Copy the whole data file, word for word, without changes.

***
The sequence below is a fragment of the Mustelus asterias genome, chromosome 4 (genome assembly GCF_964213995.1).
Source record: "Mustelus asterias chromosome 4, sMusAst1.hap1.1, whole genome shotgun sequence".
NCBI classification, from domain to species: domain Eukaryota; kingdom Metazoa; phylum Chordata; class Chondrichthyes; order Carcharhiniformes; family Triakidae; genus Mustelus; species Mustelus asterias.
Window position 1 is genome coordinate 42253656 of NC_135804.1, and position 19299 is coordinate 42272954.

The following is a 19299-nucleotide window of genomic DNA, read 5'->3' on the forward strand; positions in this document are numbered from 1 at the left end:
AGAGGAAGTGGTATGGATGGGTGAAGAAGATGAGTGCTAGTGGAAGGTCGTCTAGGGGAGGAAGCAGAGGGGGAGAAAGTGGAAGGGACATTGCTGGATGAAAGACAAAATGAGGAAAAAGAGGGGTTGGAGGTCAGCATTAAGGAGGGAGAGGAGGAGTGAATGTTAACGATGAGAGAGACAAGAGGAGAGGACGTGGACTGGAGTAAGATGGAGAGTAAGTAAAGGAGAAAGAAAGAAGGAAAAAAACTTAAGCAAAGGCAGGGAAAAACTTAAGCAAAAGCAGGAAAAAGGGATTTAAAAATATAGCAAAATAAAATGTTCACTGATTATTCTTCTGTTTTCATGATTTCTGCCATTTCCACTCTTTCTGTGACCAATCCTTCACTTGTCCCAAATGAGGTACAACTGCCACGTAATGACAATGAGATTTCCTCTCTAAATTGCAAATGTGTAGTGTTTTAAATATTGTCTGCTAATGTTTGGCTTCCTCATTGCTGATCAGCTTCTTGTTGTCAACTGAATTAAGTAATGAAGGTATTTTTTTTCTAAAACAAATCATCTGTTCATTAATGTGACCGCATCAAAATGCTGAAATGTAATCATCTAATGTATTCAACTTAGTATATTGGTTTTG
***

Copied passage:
The sequence below is a fragment of the Mustelus asterias genome, chromosome 4 (genome assembly GCF_964213995.1).
Source record: "Mustelus asterias chromosome 4, sMusAst1.hap1.1, whole genome shotgun sequence".
NCBI classification, from domain to species: domain Eukaryota; kingdom Metazoa; phylum Chordata; class Chondrichthyes; order Carcharhiniformes; family Triakidae; genus Mustelus; species Mustelus asterias.
Window position 1 is genome coordinate 42253656 of NC_135804.1, and position 19299 is coordinate 42272954.

The following is a 19299-nucleotide window of genomic DNA, read 5'->3' on the forward strand; positions in this document are numbered from 1 at the left end:
AGAGGAAGTGGTATGGATGGGTGAAGAAGATGAGTGCTAGTGGAAGGTCGTCTAGGGGAGGAAGCAGAGGGGGAGAAAGTGGAAGGGACATTGCTGGATGAAAGACAAAATGAGGAAAAAGAGGGGTTGGAGGTCAGCATTAAGGAGGGAGAGGAGGAGTGAATGTTAACGATGAGAGAGACAAGAGGAGAGGACGTGGACTGGAGTAAGATGGAGAGTAAGTAAAGGAGAAAGAAAGAAGGAAAAAAACTTAAGCAAAGGCAGGGAAAAACTTAAGCAAAAGCAGGAAAAAGGGATTTAAAAATATAGCAAAATAAAATGTTCACTGATTATTCTTCTGTTTTCATGATTTCTGCCATTTCCACTCTTTCTGTGACCAATCCTTCACTTGTCCCAAATGAGGTACAACTGCCACGTAATGACAATGAGATTTCCTCTCTAAATTGCAAATGTGTAGTGTTTTAAATATTGTCTGCTAATGTTTGGCTTCCTCATTGCTGATCAGCTTCTTGTTGTCAACTGAATTAAGTAATGAAGGTATTTTTTTTCTAAAACAAATCATCTGTTCATTAATGTGACCGCATCAAAATGCTGAAATGTAATCATCTAATGTATTCAACTTAGTATATTGGTTTTG